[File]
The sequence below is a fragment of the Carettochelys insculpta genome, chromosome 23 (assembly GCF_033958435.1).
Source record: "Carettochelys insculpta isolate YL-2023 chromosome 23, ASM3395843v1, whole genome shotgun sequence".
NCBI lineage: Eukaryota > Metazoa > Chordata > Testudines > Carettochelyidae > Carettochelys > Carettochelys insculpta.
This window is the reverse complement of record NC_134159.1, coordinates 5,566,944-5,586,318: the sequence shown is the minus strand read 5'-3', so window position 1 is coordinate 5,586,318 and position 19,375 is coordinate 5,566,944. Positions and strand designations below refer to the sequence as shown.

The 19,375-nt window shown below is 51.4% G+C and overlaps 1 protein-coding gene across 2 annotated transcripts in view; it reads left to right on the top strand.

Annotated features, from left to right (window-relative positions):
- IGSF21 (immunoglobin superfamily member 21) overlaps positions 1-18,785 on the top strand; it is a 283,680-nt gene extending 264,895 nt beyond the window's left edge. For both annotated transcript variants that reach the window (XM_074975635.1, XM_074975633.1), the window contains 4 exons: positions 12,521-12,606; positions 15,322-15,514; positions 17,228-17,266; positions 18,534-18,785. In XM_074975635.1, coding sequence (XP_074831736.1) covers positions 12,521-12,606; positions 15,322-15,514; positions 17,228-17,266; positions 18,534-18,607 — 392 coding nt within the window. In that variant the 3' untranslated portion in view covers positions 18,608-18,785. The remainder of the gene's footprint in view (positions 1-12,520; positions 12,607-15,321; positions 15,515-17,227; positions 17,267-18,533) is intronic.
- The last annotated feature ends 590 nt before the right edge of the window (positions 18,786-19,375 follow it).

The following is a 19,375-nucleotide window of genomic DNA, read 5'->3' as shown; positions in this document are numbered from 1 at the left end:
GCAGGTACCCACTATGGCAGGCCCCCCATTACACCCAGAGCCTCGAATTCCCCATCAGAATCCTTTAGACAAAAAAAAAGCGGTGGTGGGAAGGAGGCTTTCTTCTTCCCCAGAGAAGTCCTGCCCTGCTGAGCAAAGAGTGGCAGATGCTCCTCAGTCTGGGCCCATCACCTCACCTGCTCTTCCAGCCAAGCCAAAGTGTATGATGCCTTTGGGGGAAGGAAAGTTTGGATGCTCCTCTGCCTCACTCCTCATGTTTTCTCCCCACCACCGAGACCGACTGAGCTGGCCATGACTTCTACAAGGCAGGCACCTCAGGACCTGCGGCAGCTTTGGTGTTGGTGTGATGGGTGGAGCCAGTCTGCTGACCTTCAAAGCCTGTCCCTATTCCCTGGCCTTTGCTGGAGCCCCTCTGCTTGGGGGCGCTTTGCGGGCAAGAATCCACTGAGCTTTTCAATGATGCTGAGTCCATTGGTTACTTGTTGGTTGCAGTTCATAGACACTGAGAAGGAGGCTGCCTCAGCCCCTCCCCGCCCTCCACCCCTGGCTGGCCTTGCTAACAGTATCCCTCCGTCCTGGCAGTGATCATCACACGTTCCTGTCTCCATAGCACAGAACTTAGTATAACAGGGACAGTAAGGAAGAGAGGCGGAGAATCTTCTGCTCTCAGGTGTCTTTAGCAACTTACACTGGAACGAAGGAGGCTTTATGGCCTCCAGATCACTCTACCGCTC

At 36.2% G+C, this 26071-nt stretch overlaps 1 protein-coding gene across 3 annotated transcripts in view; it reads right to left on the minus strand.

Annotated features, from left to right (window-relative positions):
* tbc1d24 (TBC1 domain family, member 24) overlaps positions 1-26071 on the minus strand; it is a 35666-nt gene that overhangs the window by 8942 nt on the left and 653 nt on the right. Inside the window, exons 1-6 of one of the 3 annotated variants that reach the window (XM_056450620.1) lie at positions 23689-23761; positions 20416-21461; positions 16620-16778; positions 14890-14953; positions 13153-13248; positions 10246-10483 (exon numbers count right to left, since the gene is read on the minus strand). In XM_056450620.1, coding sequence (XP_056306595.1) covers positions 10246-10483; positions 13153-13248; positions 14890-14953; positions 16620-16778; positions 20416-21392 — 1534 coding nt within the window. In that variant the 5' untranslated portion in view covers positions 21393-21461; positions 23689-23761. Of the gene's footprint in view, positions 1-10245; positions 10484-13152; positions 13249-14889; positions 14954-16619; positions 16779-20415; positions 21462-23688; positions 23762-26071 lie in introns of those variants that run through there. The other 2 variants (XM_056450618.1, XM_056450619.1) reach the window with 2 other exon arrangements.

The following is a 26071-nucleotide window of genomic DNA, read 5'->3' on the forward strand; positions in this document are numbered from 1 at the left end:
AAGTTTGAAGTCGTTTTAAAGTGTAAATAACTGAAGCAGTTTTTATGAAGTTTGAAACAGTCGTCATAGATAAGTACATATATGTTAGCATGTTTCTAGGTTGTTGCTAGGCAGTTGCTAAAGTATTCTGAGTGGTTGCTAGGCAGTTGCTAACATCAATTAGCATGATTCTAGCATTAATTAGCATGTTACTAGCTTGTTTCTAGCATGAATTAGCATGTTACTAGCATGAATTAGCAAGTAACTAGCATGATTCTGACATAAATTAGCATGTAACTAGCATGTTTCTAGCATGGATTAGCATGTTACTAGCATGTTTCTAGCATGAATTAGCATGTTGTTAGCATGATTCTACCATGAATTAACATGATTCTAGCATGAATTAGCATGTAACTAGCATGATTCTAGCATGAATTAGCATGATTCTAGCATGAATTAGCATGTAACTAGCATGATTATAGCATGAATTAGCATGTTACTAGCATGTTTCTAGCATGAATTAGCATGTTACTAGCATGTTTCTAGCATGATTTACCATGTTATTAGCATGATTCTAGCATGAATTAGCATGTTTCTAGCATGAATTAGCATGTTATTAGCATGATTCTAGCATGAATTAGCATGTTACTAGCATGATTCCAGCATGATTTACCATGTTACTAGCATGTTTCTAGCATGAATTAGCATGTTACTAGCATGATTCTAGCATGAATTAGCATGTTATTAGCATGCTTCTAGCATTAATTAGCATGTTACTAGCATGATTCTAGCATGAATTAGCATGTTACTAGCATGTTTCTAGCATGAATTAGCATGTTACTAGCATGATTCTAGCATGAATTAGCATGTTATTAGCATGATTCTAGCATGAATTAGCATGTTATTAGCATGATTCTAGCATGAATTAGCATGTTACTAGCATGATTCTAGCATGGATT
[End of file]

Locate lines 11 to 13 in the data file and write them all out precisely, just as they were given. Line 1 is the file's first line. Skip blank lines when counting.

At 36.2% G+C, this 26071-nt stretch overlaps 1 protein-coding gene across 3 annotated transcripts in view; it reads right to left on the minus strand.

Annotated features, from left to right (window-relative positions):
* tbc1d24 (TBC1 domain family, member 24) overlaps positions 1-26071 on the minus strand; it is a 35666-nt gene that overhangs the window by 8942 nt on the left and 653 nt on the right. Inside the window, exons 1-6 of one of the 3 annotated variants that reach the window (XM_056450620.1) lie at positions 23689-23761; positions 20416-21461; positions 16620-16778; positions 14890-14953; positions 13153-13248; positions 10246-10483 (exon numbers count right to left, since the gene is read on the minus strand). In XM_056450620.1, coding sequence (XP_056306595.1) covers positions 10246-10483; positions 13153-13248; positions 14890-14953; positions 16620-16778; positions 20416-21392 — 1534 coding nt within the window. In that variant the 5' untranslated portion in view covers positions 21393-21461; positions 23689-23761. Of the gene's footprint in view, positions 1-10245; positions 10484-13152; positions 13249-14889; positions 14954-16619; positions 16779-20415; positions 21462-23688; positions 23762-26071 lie in introns of those variants that run through there. The other 2 variants (XM_056450618.1, XM_056450619.1) reach the window with 2 other exon arrangements.